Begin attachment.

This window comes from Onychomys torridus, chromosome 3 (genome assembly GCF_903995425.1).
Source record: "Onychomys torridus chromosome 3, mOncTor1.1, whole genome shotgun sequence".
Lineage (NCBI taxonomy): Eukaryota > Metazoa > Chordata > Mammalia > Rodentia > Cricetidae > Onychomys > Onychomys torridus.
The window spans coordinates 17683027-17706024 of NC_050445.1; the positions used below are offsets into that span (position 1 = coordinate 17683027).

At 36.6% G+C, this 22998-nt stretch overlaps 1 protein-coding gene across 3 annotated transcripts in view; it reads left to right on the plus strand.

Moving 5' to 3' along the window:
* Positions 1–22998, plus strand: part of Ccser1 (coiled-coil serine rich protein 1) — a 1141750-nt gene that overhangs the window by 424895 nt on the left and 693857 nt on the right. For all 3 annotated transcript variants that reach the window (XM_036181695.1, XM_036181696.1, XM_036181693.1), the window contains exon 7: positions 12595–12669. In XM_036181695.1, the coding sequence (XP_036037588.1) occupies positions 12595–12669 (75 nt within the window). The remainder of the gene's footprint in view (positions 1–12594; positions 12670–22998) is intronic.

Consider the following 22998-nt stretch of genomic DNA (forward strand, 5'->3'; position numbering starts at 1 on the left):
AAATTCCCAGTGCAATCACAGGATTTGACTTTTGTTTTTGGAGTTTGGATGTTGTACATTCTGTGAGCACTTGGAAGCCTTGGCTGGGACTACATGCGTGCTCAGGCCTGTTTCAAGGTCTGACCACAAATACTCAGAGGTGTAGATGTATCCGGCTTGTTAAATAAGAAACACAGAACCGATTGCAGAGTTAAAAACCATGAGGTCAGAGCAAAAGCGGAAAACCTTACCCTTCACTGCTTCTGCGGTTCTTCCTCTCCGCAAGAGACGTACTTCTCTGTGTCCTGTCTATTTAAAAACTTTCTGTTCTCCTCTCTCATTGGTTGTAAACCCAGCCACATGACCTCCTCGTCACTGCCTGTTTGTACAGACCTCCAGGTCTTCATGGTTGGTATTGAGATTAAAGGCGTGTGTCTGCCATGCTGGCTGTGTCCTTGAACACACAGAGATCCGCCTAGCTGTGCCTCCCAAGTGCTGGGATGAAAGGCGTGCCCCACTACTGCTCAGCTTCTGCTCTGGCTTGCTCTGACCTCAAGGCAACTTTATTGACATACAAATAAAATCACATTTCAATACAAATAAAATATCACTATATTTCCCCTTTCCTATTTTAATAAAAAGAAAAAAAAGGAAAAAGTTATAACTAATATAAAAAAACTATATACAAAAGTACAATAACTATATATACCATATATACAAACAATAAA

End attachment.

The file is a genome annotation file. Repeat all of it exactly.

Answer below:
This window comes from Onychomys torridus, chromosome 3 (genome assembly GCF_903995425.1).
Source record: "Onychomys torridus chromosome 3, mOncTor1.1, whole genome shotgun sequence".
Lineage (NCBI taxonomy): Eukaryota > Metazoa > Chordata > Mammalia > Rodentia > Cricetidae > Onychomys > Onychomys torridus.
The window spans coordinates 17683027-17706024 of NC_050445.1; the positions used below are offsets into that span (position 1 = coordinate 17683027).

At 36.6% G+C, this 22998-nt stretch overlaps 1 protein-coding gene across 3 annotated transcripts in view; it reads left to right on the plus strand.

Moving 5' to 3' along the window:
* Positions 1–22998, plus strand: part of Ccser1 (coiled-coil serine rich protein 1) — a 1141750-nt gene that overhangs the window by 424895 nt on the left and 693857 nt on the right. For all 3 annotated transcript variants that reach the window (XM_036181695.1, XM_036181696.1, XM_036181693.1), the window contains exon 7: positions 12595–12669. In XM_036181695.1, the coding sequence (XP_036037588.1) occupies positions 12595–12669 (75 nt within the window). The remainder of the gene's footprint in view (positions 1–12594; positions 12670–22998) is intronic.

Consider the following 22998-nt stretch of genomic DNA (forward strand, 5'->3'; position numbering starts at 1 on the left):
AAATTCCCAGTGCAATCACAGGATTTGACTTTTGTTTTTGGAGTTTGGATGTTGTACATTCTGTGAGCACTTGGAAGCCTTGGCTGGGACTACATGCGTGCTCAGGCCTGTTTCAAGGTCTGACCACAAATACTCAGAGGTGTAGATGTATCCGGCTTGTTAAATAAGAAACACAGAACCGATTGCAGAGTTAAAAACCATGAGGTCAGAGCAAAAGCGGAAAACCTTACCCTTCACTGCTTCTGCGGTTCTTCCTCTCCGCAAGAGACGTACTTCTCTGTGTCCTGTCTATTTAAAAACTTTCTGTTCTCCTCTCTCATTGGTTGTAAACCCAGCCACATGACCTCCTCGTCACTGCCTGTTTGTACAGACCTCCAGGTCTTCATGGTTGGTATTGAGATTAAAGGCGTGTGTCTGCCATGCTGGCTGTGTCCTTGAACACACAGAGATCCGCCTAGCTGTGCCTCCCAAGTGCTGGGATGAAAGGCGTGCCCCACTACTGCTCAGCTTCTGCTCTGGCTTGCTCTGACCTCAAGGCAACTTTATTGACATACAAATAAAATCACATTTCAATACAAATAAAATATCACTATATTTCCCCTTTCCTATTTTAATAAAAAGAAAAAAAAGGAAAAAGTTATAACTAATATAAAAAAACTATATACAAAAGTACAATAACTATATATACCATATATACAAACAATAAA